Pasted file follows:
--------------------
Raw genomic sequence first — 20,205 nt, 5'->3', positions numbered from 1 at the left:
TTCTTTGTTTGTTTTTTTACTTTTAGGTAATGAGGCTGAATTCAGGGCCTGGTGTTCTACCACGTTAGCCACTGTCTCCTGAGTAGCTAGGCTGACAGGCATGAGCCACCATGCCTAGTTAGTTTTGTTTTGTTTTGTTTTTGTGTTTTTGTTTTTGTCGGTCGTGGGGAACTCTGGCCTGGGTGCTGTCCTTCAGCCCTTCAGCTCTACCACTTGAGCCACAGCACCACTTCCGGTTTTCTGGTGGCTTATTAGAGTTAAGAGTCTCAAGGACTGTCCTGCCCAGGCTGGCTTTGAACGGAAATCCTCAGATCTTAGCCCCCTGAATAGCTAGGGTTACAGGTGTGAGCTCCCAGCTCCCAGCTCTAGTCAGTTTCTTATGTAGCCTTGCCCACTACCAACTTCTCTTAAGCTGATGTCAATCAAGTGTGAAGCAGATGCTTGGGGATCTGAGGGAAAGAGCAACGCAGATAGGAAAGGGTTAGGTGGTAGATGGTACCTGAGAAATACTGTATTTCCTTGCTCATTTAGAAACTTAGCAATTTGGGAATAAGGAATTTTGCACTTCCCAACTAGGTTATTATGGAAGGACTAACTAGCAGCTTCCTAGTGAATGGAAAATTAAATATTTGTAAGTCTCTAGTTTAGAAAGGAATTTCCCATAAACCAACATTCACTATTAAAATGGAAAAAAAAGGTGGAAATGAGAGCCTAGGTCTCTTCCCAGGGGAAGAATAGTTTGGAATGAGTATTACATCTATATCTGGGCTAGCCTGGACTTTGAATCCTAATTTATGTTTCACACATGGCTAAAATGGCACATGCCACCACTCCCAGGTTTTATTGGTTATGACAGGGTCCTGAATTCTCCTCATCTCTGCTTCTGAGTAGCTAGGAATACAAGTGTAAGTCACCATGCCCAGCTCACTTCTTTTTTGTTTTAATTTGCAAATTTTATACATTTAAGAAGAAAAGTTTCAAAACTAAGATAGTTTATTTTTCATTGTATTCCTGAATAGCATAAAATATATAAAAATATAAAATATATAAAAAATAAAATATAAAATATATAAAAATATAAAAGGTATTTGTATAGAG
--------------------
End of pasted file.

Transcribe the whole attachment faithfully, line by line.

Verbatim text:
Raw genomic sequence first — 20,205 nt, 5'->3', positions numbered from 1 at the left:
TTCTTTGTTTGTTTTTTTACTTTTAGGTAATGAGGCTGAATTCAGGGCCTGGTGTTCTACCACGTTAGCCACTGTCTCCTGAGTAGCTAGGCTGACAGGCATGAGCCACCATGCCTAGTTAGTTTTGTTTTGTTTTGTTTTTGTGTTTTTGTTTTTGTCGGTCGTGGGGAACTCTGGCCTGGGTGCTGTCCTTCAGCCCTTCAGCTCTACCACTTGAGCCACAGCACCACTTCCGGTTTTCTGGTGGCTTATTAGAGTTAAGAGTCTCAAGGACTGTCCTGCCCAGGCTGGCTTTGAACGGAAATCCTCAGATCTTAGCCCCCTGAATAGCTAGGGTTACAGGTGTGAGCTCCCAGCTCCCAGCTCTAGTCAGTTTCTTATGTAGCCTTGCCCACTACCAACTTCTCTTAAGCTGATGTCAATCAAGTGTGAAGCAGATGCTTGGGGATCTGAGGGAAAGAGCAACGCAGATAGGAAAGGGTTAGGTGGTAGATGGTACCTGAGAAATACTGTATTTCCTTGCTCATTTAGAAACTTAGCAATTTGGGAATAAGGAATTTTGCACTTCCCAACTAGGTTATTATGGAAGGACTAACTAGCAGCTTCCTAGTGAATGGAAAATTAAATATTTGTAAGTCTCTAGTTTAGAAAGGAATTTCCCATAAACCAACATTCACTATTAAAATGGAAAAAAAAGGTGGAAATGAGAGCCTAGGTCTCTTCCCAGGGGAAGAATAGTTTGGAATGAGTATTACATCTATATCTGGGCTAGCCTGGACTTTGAATCCTAATTTATGTTTCACACATGGCTAAAATGGCACATGCCACCACTCCCAGGTTTTATTGGTTATGACAGGGTCCTGAATTCTCCTCATCTCTGCTTCTGAGTAGCTAGGAATACAAGTGTAAGTCACCATGCCCAGCTCACTTCTTTTTTGTTTTAATTTGCAAATTTTATACATTTAAGAAGAAAAGTTTCAAAACTAAGATAGTTTATTTTTCATTGTATTCCTGAATAGCATAAAATATATAAAAATATAAAATATATAAAAAATAAAATATAAAATATATAAAAATATAAAAGGTATTTGTATAGAG